It’s easy to imagine the pitch that must have been on the table in the boardroom of Milwaukee’s Blatz Brewing Company in 1951.
“Look, boss, the world’s most popular radio program is going to this new format—yes, television. They’re switching from these two white guys doing blackface-type comedy to using real Negro actors. We’ve been supporting Negro rights for years, and this is an opportunity to provide corporate backing and reach a whole new audience. Whatta ya say, boss?”
The answer was a no-brainer “yes.” But the decision would put Blatz in the eye of a storm of racial tensions, many of which still swirl in America.
In the early 1930s, the brewing industry found itself playing catch-up in employing Negro workers. Prohibition’s repeal in 1933 promised better times, yet the quicksand of the Great Depression swallowed much of that optimism. The federal government’s New Deal initiatives were met with skepticism in some quarters.
“The ‘new deal’ as a campaign slogan last fall elicited much favorable comment and attention from the masses of people,” reads an opinion piece in the June 10, 1933, edition of the Detroit Tribune (the self-described “Leading Negro Weekly of Michigan”). “Stroh’s brewery, a home concern, it is said does not hire a single Negro in its brewery system. Yet, according to their advertisement, they are conscientious new deal enthusiasts. I wonder if they realize just what the new deal means to a Negro?” The editorial singles out Schlitz for making “good beer” and hiring “Negroes in all capacities,” but the writer questions why Negroes should support restaurants, cabarets and other beer-selling businesses “which in turn do nothing to reciprocate their patronage.”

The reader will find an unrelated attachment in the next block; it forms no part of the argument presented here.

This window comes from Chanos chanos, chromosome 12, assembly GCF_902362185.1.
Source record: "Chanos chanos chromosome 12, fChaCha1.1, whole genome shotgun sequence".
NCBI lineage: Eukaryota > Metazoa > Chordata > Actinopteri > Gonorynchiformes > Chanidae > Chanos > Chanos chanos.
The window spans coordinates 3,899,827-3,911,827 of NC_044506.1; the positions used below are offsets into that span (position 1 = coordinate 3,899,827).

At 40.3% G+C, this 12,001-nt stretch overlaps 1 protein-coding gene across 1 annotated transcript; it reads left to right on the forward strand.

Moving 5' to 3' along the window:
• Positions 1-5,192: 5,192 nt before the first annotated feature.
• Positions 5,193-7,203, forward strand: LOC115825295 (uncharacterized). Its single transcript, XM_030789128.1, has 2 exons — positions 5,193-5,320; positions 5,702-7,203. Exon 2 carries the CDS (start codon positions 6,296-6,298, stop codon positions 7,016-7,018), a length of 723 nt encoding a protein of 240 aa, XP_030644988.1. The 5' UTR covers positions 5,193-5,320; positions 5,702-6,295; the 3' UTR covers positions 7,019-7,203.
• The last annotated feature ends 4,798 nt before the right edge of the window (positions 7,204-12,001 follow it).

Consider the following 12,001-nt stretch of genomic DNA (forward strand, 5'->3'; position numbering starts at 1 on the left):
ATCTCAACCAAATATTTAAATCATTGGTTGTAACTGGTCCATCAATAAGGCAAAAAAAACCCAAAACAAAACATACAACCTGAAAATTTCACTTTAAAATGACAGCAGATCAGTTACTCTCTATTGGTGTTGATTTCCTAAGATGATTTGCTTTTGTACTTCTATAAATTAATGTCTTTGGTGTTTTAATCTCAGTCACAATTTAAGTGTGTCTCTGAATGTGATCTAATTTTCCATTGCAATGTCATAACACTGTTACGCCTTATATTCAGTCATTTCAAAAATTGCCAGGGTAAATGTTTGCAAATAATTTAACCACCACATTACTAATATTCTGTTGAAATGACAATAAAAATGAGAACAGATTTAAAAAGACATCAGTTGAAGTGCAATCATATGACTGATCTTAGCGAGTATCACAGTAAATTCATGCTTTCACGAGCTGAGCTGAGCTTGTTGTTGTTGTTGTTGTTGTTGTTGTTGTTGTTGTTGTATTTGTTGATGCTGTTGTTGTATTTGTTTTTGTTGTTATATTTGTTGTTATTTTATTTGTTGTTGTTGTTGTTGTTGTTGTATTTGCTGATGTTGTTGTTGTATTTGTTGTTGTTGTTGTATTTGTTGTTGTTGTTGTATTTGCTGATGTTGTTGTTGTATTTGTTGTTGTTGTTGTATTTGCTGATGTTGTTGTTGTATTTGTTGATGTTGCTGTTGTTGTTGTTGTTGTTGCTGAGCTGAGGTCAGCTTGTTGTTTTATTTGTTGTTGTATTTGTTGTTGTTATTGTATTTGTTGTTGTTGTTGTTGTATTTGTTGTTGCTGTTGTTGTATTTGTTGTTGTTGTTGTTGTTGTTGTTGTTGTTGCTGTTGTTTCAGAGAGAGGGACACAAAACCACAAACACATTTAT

Big brewers began making small changes, particularly in hiring Negro salesmen. By 1935, Pfeiffer in Detroit had a dozen black employees in sales and office positions; Eckhardt & Becker Brewing Company, also of Detroit, boasted a handful in similar jobs. Anheuser-Busch was petitioned, however, to remedy shortcomings after representatives of the Chicago NAACP toured its St. Louis plant that year. “Not one American Negro was seen working in the entire plant [but] two colored men are employed as personal servants in the Busch family,” says a July 27, 1935, article in Detroit’s Tribune Independent (its banner reads “On Guard for Negro Rights”).
While these slight inroads were being made in sales and office jobs, little progress was seen among production workers. The Detroit chapter of the American Federation of Labor faced accusations in 1935 that Negroes were being kept out of the Detroit Brewery Workers Union “because of prejudice.” The union countered that it was not accepting new members, white or black, because so many existing members were still unemployed in the wake of Prohibition, according to the Tribune Independent.